“I sought to be as constructive as I could. I sought to build something positive out of a situation that provoked my anger greatly when it occurred. Rather than vent about a procedural slight to open democracy, I reflected during the past week on both the January 12th incident and earlier events and advanced last night an initiative that I believe would benefit outlying municipalities, their governing Boards, and Tompkins County’s component school districts. Municipalities and school districts both stand as intended beneficiaries of TCIDA PILOT abatements, but their governing boards currently may exercise little, if any, voice in the IDA’s decision-making process. I fear that my good idea of the evening got lost in the fog of subsequent discussion.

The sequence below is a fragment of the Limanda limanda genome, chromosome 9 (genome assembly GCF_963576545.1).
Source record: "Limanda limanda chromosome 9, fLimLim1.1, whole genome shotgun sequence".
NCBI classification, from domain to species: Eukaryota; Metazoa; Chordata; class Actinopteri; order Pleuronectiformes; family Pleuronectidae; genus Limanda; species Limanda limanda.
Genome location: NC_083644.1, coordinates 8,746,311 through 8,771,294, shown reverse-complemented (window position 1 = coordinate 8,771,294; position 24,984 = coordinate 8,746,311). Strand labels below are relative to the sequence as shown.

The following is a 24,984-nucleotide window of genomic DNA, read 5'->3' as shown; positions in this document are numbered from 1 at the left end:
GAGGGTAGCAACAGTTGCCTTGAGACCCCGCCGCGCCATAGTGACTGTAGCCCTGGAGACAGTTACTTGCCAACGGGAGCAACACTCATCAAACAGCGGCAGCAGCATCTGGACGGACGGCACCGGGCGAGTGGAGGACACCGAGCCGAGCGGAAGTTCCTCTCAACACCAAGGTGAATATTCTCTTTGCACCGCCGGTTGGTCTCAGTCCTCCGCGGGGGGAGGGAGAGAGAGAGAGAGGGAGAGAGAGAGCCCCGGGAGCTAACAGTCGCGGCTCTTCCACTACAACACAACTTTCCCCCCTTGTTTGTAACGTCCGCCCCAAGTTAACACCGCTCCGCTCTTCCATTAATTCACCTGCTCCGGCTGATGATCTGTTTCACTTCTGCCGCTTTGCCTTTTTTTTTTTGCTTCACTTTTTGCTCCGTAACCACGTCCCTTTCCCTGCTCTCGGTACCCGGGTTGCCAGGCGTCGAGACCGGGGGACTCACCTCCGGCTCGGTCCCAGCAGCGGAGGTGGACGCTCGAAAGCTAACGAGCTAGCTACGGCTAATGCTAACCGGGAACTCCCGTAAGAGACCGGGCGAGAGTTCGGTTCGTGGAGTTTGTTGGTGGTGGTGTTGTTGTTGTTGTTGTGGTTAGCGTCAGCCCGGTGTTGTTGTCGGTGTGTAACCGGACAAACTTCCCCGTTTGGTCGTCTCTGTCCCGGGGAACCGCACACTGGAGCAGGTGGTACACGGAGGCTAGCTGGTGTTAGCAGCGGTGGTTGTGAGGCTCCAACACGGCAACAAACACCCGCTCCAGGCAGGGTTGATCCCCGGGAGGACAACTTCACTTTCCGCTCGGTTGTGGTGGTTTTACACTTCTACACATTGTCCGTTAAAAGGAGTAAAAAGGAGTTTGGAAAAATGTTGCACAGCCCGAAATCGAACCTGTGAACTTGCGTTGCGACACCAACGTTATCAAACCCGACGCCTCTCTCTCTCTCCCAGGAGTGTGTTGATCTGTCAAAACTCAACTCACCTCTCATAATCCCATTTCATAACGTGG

“As I made clear in my prepared remarks concerning January 12th, “I’d like to believe that day’s wandering away from customary procedure was neither deliberate nor sinister, but rather systemic.” Your own words later during last night’s meeting confirmed my assessment.”
Legislator John, in his reply, later acknowledged that I was correct and he mistaken. The Library Place PILOT extension had not been on that day’s TCIDA agenda. The legislator also invited me to advance my idea of expanding the TCIDA’s membership, if I so choose.
Now, the meeting that prompted my comments:
Doing Business the “IDA Way”
Surprise! Industrial Development Agency tosses troubled Library Place a strings-attached lifeline
by Robert Lynch, January 16, 2022
“Nobody wants to see this project completed more than I do.”